4. Action/reaction sequence
5. Tightness of writing
6. Character Motivation (depth of character response/emotion)


Original version:

In an instant, he spun her whole body around, and her shoulder pummeled into Spirit. The horse panicked and jumped away, ripping the reins out of her hand. Vince’s fist landed on her cheekbone, and she was vaguely aware of the horse bolting out the door before she felt the pain and stumbled.

“Spirit!”Vince was upon her. He grabbed a fistful of her jacket and yanked her to her feet. “It’s time you learned something, Darling.” He stuck his face in hers, his stale cigar breath assaulting her. “I don’t take ‘no’ for an answer.”

She closed her eyes, gasping. If she resisted, he’d make it worse. She managed a feeble, “Vince, please, don’t.”

“You pitiful excuse for a woman.” He hit her again, a swift bash on her left temple. The blow made the room turn black around the edges. But she didn’t lose consciousness.

Vince let her crumple to the floor. “Worthless piece of trash,” he said.

She tried to look up at him. “If you just leave me alone . . . I . . . I promise I’ll never tell a soul what you did. Just let me go. Why won’t you let me go?”

He picked her up by the jacket again and shoved her against a stall door. She groaned as pain shot through her back. He’d pushed her against the metal latch.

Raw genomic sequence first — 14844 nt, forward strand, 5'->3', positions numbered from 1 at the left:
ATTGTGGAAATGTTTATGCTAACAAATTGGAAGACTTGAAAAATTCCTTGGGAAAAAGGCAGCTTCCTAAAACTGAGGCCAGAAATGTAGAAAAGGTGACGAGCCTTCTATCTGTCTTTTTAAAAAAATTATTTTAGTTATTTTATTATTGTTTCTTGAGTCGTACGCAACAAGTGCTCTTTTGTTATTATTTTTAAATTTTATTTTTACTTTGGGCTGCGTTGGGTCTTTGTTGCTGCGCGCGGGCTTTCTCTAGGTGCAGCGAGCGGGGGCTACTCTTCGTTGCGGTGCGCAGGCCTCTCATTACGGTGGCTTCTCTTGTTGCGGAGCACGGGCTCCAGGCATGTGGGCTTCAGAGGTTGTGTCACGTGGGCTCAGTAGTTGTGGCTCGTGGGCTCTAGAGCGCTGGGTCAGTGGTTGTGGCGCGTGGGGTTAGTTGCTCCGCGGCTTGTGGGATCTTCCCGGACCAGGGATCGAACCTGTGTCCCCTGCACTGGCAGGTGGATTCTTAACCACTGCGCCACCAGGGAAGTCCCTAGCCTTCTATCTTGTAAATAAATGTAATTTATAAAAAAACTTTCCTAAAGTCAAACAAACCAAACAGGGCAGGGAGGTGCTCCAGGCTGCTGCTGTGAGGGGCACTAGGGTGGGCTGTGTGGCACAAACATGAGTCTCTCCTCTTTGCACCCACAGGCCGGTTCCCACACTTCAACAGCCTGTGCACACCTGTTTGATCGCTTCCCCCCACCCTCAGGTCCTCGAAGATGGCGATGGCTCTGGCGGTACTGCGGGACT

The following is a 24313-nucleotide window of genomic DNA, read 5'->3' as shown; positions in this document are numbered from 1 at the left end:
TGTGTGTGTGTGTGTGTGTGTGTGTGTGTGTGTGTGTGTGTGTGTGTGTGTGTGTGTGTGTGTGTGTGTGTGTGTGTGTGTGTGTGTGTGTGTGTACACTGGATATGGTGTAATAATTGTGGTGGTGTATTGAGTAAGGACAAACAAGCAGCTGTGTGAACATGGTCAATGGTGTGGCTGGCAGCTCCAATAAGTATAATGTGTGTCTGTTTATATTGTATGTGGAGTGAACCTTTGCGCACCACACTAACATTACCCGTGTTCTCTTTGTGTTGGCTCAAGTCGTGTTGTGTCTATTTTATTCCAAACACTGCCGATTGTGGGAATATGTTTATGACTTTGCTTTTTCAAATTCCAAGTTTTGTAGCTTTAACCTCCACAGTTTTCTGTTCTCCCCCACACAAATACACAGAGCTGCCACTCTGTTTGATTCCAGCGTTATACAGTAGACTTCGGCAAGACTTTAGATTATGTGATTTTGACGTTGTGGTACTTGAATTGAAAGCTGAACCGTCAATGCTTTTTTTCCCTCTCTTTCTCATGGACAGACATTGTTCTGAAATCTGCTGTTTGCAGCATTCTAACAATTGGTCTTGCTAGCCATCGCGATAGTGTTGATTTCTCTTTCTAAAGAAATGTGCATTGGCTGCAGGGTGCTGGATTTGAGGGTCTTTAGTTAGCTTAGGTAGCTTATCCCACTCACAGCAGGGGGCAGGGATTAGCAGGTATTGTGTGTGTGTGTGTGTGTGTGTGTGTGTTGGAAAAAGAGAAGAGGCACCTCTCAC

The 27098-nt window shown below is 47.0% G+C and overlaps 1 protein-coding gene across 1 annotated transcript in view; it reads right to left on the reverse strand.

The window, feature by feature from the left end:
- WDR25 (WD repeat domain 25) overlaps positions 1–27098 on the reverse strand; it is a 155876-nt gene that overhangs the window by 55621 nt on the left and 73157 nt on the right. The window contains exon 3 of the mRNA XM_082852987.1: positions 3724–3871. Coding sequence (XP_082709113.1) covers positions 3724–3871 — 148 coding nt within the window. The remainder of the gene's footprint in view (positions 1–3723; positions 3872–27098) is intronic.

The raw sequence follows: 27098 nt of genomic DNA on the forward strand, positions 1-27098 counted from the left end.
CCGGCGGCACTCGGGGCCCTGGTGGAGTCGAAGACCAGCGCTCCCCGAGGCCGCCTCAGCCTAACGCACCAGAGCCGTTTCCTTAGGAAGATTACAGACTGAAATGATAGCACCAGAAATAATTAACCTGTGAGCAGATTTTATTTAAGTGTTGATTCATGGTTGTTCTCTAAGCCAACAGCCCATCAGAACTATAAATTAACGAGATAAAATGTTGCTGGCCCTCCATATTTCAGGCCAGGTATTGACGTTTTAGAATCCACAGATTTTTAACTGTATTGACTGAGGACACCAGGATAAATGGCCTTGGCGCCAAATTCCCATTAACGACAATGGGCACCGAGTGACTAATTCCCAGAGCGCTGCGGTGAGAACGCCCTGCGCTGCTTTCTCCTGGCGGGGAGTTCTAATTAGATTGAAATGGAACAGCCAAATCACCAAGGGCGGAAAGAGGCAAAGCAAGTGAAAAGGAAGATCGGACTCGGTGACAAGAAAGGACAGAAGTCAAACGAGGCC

“Oh, it’s too late, Christy. I’ve given you more than enough chances.”

“Please. . .”

He backhanded her across the face. She fell to her knees, clutching her nose as warm blood dripped into her fingers.

“I don’t know what I ever saw in you. You’re certainly nothing to look at.”

She glanced up at the caricature of his once handsome face. How could she ever have loved this man?

Vince pulled a wad of rope out of his jacket pocket. “Not even worth the air you breathe.”

That’s when she realized the awful truth. He wasn’t just doing this to frighten her. He intended to kill her, and every ounce of survival instinct she had kicked in. She searched for a weapon. Bale of straw. Horse comb. Bottle of saddle soap. Shovel. She locked onto that. It leaned against the wall by the door. Could she crawl fast enough?

“Get up,” Vince ordered.

Christy started to rise in a slow, defeated way, but the second she got her feet underneath herself, she lunged for the door, and the shovel. Grasping it with both hands, she willed her eyes to focus on Vince, and hurled it at his head.